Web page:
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Another school shooting. Another school shooting, this time in New Mexico, where an 12-year-old boy on Tuesday sawed off a shotgun and shot two classmates, ages 12 and 13, before being restrained by a teacher. The classmates are alive, but one is in critical condition. Right after the Sandy Hook shootings, I wrote about some of […]

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Sandy Hook, One Year Later

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I hugged my son today, thinking of those who have lost theirs. It’s been one year since the shooting at Sandy Hook Elementary School in Newtown, Connecticut. One year — and yesterday, there was another, as a high school student in Colorado opened fire with a shotgun and incendiary devices and critically injured a fellow student.

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Breastfeeding: One Lesbian Mom’s Experience

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Whether you’ve breast fed, bottle fed, or adopted kids after they were weaned, you should go read “Failing at Feeding” over at Brain, Child. In it, writer Paige Schilt offers some excellent thoughts on maternal stereotypes and expectations, being the lone lesbian in a mothers’ support group, and the physical and emotional toll of having difficulties with breastfeeding.

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World AIDS Day: Remembering the Children

AIDS Ribbon

Today is World AIDS Day. Since so many other LGBT sites are ably covering how HIV/AIDS impacts the LGBT community, I want instead to highlight once again some recent statistics about HIV/AIDS and children. There has been a drop in new infections over the last few years, but even so, the numbers are still sobering.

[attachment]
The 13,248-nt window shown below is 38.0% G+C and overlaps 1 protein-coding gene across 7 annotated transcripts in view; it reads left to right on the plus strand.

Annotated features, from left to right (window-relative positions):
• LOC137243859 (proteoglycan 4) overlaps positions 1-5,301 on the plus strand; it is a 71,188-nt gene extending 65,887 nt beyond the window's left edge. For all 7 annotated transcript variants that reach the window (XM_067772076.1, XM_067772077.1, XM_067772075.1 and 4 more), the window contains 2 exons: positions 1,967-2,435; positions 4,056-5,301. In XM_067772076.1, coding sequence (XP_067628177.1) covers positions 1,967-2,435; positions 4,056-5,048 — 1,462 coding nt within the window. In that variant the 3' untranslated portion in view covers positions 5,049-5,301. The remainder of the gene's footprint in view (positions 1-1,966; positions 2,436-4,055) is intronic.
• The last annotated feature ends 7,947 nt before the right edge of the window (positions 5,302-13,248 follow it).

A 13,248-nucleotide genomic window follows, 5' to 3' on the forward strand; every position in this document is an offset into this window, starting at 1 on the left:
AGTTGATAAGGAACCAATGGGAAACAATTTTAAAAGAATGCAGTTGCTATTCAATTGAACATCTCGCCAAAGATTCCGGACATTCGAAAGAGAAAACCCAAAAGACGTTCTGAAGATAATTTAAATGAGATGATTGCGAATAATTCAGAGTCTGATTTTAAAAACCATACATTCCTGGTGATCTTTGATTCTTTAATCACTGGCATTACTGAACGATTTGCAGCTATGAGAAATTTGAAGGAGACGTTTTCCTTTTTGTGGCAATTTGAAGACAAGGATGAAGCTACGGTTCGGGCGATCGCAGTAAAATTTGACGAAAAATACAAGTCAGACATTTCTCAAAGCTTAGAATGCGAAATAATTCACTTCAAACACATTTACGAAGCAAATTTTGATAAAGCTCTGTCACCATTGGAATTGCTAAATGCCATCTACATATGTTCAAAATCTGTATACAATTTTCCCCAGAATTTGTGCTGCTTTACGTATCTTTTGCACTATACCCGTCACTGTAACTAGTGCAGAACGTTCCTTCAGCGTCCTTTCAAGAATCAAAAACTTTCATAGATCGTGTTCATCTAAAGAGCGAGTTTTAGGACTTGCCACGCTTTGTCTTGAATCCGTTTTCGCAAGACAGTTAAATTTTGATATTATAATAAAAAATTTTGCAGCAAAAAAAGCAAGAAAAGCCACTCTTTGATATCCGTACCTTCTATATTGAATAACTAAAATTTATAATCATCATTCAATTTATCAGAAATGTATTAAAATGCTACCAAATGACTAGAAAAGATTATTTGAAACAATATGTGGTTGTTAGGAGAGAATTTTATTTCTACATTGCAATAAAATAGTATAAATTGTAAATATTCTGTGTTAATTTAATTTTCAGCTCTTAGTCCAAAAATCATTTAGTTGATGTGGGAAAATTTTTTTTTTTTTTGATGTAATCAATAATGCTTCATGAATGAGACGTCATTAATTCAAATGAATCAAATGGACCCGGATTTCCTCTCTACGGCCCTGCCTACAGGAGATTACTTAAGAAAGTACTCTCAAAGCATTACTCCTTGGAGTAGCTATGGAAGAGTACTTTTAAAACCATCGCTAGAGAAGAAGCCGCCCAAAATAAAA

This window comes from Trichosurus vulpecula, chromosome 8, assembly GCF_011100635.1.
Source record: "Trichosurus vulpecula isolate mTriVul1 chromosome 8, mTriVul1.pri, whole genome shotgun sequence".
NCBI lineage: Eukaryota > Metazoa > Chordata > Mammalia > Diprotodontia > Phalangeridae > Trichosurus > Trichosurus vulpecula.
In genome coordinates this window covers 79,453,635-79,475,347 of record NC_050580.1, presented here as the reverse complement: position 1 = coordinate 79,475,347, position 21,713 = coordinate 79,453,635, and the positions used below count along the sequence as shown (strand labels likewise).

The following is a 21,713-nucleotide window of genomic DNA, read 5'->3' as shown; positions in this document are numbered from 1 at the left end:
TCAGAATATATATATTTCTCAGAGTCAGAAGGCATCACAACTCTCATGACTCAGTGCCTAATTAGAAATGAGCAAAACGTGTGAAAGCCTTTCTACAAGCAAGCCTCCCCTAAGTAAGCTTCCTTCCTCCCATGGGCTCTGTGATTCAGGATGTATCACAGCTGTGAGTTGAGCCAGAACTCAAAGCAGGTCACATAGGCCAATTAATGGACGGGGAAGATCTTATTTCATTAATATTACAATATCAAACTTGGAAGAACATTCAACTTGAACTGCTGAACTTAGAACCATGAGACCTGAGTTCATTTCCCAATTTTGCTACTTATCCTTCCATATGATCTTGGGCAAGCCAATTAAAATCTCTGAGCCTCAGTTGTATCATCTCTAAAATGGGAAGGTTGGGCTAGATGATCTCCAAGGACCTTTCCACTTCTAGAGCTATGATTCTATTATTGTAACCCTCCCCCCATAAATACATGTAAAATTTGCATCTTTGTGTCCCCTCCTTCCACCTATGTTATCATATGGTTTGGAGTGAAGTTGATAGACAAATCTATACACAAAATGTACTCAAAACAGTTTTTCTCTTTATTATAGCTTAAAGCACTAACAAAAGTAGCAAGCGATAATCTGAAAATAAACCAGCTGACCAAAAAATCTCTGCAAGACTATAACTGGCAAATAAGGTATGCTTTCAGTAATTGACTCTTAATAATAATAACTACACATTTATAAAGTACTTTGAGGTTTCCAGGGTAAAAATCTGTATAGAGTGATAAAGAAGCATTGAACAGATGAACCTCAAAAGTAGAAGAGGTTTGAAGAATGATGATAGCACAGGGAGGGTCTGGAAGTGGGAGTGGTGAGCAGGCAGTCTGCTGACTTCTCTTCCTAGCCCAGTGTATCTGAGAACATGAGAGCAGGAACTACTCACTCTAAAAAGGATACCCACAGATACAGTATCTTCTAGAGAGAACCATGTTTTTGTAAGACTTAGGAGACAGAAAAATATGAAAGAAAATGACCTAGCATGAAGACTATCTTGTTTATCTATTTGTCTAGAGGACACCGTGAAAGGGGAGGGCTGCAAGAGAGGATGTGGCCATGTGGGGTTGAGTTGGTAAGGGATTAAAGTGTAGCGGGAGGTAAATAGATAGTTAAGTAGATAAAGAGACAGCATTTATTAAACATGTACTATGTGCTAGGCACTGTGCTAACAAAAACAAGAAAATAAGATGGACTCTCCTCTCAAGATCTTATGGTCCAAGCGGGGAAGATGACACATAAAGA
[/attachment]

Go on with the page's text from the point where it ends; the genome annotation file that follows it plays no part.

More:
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Stand Against Bullying on Spirit Day and Every Day

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Today is Spirit Day, a time to take a stand against bullying and show support for LGBT youth. Not all LGBT youth are bullied, of course, and not all victims of bullies are LGBT — but anti-LGBT harassment is still pervasive, even if things are slowly getting better. GLAAD, which is organizing the event, is urging […]

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Study: Parents’ Relationship More Important to Kids’ Development than Sexual Orientation

Charlotte Patterson

A second study published within the past week has concluded that how adoptive parents relate to each other is more important to their children’s development than their sexual orientation is.

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World’s Largest Study of Children with Same-Sex Parents Finds They’re Doing Just Fine